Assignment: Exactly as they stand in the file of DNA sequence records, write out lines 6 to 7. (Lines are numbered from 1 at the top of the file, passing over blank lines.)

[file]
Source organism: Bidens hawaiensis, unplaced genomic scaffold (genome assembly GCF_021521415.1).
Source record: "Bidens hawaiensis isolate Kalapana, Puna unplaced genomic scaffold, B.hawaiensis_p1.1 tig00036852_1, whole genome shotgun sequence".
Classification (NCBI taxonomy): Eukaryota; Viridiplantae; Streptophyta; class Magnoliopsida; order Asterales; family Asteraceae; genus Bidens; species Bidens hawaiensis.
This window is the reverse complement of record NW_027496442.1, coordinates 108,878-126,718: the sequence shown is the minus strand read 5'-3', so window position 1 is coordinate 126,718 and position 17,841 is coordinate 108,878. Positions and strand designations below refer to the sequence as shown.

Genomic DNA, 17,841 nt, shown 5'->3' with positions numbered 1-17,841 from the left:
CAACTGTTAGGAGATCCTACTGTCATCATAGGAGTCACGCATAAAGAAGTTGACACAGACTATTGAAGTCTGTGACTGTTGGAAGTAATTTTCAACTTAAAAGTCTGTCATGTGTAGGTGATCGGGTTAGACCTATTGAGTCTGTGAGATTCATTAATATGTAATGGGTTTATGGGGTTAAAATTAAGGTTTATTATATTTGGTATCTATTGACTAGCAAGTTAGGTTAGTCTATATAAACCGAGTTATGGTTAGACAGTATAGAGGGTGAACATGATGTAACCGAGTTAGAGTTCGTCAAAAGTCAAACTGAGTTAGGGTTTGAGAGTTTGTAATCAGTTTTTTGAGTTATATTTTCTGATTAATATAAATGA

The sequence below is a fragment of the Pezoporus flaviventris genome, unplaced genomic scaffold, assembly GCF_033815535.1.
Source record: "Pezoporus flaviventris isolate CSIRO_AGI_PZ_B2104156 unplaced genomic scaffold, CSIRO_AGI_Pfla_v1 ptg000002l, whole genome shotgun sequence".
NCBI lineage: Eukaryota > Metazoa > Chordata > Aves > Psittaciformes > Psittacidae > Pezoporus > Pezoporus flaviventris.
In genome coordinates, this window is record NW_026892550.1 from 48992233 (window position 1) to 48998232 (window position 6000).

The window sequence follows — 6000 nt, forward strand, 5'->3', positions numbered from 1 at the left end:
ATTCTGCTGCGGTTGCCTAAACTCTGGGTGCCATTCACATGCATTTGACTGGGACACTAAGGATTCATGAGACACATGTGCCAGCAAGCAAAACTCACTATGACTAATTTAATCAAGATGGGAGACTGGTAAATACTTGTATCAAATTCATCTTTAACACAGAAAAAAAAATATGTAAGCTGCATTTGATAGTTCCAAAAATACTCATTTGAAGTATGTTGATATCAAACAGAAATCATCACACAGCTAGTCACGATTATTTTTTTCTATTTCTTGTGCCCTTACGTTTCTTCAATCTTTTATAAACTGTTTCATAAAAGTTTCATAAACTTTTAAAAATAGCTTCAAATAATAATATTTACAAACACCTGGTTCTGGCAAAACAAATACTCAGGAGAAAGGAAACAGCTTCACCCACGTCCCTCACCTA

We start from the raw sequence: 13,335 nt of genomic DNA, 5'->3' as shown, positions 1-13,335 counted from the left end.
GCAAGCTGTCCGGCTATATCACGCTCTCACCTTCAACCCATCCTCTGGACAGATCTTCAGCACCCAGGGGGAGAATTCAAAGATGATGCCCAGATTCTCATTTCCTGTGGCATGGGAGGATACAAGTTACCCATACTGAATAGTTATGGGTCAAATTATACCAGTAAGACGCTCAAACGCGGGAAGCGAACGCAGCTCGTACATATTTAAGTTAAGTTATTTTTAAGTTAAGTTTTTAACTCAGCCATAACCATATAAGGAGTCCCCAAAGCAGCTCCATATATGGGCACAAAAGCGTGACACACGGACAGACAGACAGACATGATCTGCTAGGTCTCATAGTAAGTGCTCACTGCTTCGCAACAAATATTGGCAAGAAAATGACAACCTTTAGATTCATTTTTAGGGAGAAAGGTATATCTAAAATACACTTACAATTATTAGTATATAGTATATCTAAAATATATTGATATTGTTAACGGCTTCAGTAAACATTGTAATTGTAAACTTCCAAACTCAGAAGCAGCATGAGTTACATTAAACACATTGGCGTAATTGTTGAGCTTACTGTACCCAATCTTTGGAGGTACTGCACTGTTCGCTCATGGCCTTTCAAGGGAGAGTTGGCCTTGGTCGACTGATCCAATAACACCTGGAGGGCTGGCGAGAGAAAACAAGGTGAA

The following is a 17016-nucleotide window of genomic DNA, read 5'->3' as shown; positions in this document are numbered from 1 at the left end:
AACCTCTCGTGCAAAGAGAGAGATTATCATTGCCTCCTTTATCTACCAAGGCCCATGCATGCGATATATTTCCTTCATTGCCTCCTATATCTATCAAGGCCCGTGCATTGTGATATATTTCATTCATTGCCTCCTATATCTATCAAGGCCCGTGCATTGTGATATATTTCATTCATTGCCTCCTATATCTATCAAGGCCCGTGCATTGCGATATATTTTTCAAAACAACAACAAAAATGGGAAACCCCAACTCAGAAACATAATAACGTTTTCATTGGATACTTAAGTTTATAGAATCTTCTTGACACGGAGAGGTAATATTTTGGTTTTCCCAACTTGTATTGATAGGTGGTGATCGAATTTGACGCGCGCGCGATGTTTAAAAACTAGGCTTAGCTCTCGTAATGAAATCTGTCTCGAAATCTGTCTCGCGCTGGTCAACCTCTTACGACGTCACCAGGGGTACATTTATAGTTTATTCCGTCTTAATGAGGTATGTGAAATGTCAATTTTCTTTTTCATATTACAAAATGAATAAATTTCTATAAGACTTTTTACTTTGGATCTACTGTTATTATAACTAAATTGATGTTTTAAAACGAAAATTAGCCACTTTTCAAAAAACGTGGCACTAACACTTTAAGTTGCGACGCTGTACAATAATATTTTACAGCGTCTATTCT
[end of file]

CAACTGTTAGGAGATCCTACTGTCATCATAGGAGTCACGCATAAAGAAGTTGACACAGACTATTGAAGTCTGTGACTGTTGGAAGTAATTTTCAACTTAAAAGTCTGTCATGTGTAGGTGATCGGGTTAGACCTATTGAGTCTGTGAGATTCATTAATATGTAATGGGTTTATGGGGTTAAAATTAAGGTTTATTATATTTGGTATCTATTGACTAGCAAGTTAGGTTAGTCTATATAAACCGAGTTATGGTTAGACAGTATAGAGGGTGAACATGATGTAACCGAGTTAGAGTTCGTCAAAAGTCAAACTGAGTTAGGGTTTGAGAGTTTGTAATCAGTTTTTTGAGTTATATTTTCTGATTAATATAAATGA

The sequence below is a fragment of the Pezoporus flaviventris genome, unplaced genomic scaffold, assembly GCF_033815535.1.